Archeology tells us who we were but also who we are now. These signs from the past let us foresee our possible future. French artist Grégory Chatonsky understood this and goes even further. With Telofossils, his monographic currently on show at the Museum of Contemporary Art of Taipei, he tries to imagine what could be the archeology of our society. What could be the remains of a world that favours dematerialisation ? Technologies have played an important part in this phenomenon. If they are the core of Chatonsky’s work, they are always treated with a special sensitivity and humanity. The use of cutting-edge technologies in his installations is never gratuitous but underlines the complex ties our society has with them since the last decade. Does our desire for wealthe and consumption will lead us to our loss? It is too early to tell but before the extinction of our species, we ask Grégory Chatonsky to tell us more about his work, the future and destruction.
Why did you choose digital art as your main medium so early in your career?
When I was 16 years old, in 1987, I chose this medium even though digital art and digital itself were still emerging. Paradoxically, I am absolutely not a geek. But, despite this lack on interest for the coding part, I was immediately fascinated by computer generated images. They were very simple but I was attracted to their novelty and, practicing drawing and painting, I had the intuition this field should be explored. At the time, I had the opportunity to have access to one of the two Paint Box available in France. I read the 500-page manual and started experimenting. Then came the Amiga which popularized the digital image and enabled me to make my first experiments with slitscan.
How did you arrive to the idea of destruction, the central theme of Telofossils?
It has been a journey throughout the years which is at the crossroads of different notions I’ve been exploring since 2001. First of all, the question of the incident, of the failure which is at the core of my work. When a technological product stops functioning, it loses its use, which means the hierarchical relationship we had with it is broken. It is in this failure that the technique reveals itself. We realize afterwards that when the technique was at work, we could not see it because we only perceived it through the use we made of the object. Destruction is no longer negative but acts as an indicator.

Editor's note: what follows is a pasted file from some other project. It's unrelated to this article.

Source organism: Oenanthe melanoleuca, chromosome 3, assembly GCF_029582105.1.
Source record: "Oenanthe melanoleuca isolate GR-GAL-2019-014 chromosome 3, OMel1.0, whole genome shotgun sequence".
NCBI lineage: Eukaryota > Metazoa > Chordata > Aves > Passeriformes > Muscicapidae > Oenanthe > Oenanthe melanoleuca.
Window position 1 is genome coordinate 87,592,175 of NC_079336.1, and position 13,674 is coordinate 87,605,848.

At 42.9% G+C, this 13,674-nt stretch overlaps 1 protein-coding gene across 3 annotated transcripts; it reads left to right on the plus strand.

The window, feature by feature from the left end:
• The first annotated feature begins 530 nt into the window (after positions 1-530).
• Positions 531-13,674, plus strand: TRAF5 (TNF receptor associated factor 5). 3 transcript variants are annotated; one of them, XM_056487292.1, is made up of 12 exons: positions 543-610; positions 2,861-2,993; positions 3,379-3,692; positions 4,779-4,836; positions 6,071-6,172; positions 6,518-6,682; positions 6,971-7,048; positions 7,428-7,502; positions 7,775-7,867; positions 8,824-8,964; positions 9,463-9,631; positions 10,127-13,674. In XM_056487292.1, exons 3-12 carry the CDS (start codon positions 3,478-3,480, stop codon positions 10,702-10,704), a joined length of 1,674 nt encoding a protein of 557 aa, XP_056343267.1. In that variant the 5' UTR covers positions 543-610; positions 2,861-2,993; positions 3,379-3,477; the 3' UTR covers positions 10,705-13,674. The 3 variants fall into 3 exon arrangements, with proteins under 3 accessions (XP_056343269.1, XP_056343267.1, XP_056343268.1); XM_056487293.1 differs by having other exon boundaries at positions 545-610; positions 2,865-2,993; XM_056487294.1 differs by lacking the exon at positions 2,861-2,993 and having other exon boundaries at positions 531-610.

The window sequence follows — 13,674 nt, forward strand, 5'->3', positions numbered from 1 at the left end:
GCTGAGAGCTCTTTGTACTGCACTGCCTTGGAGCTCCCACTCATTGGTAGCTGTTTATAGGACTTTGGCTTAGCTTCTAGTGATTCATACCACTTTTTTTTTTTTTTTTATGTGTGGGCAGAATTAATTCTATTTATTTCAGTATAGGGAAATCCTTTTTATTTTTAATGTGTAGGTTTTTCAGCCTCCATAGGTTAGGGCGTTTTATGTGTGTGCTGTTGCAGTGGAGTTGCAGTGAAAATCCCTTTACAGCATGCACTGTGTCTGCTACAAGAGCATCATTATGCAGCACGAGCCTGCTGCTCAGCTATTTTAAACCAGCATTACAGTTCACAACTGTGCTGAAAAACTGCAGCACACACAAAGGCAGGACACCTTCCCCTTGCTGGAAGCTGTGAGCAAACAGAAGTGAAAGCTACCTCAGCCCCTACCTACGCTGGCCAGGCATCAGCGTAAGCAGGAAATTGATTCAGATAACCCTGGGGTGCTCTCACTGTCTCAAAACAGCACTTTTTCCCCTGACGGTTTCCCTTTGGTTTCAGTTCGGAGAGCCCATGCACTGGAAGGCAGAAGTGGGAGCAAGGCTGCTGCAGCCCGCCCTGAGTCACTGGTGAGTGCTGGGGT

Secondly, the notion of memory and archive, through the reading of Bernard Stiegler and Jacques Derrida. Memory is immaterial. However, the way we preserve these traces determines how our knowledge is constituted. In 1994, I had access to one of the first Internet connection in France, at the Centre Pompidou. I was impressed by the historical change this network would bring to our collective memory. With the Internet, each anonymous person could -consciously or not- leave his marks in databases, blogs, etc. We live in the first era where anonymous persons are remembered. The paradox is, of course, that this digital memory is becoming more and more excessive, amnesiac to to speak, because it is overpowering us. The inscription, usually distinct from destruction, becomes a form of destruction.
Finally, the theme of dislocation which is haunting me since 2001. Ever since the 09/11, we keep dramatizing the financial cries, scare people with figures. To me, there is a connection between this phenomenon and the way the history of art can be seen as a story about destruction. Many classical paintings represent ruins, as if our society, by exhibiting the destructions of the past, foresaw its own disappearance. The extinction of the human species is not a disaster on can prevent, that might be our only certitude about the future.
The exhibition, predicting the end of humanity in an unknown apocalyptic event, reflects a rather pessimistic point of view, is this what we are going towards?
Indeed, there can be a misunderstanding about this exhibition but it can be avoided. It is not a moralist proposition. I would like it to be neutral. The end of humanity is not a negative way to look at the future, it will happen eventually. I have always been surprised by the fact that when we mention the end of the world, we usually only consider the end of humanity. As if the disappearance of our species would signify the end of the planet. Earth precedes us and will also survive us. Telofossils is a speculative fiction about this Earth without us. If another species arrives on Earth in thousands of years, what will it find? It will uncover from the ground billions of unknown objects with no apparent use, fossilized. It will certainly wonder why there are so many of them. A plastic bag can last hundreds of years when I only have 2,500 weeks left to live. This disproportion between the human life expectancy and the one of our technical artifacts gives a new dimension to our time. It will be a material trace for our memories. Making this absence and this disappearance visible is the goal of Telofossils, an impossible project.
What part does technology play in the end of our society?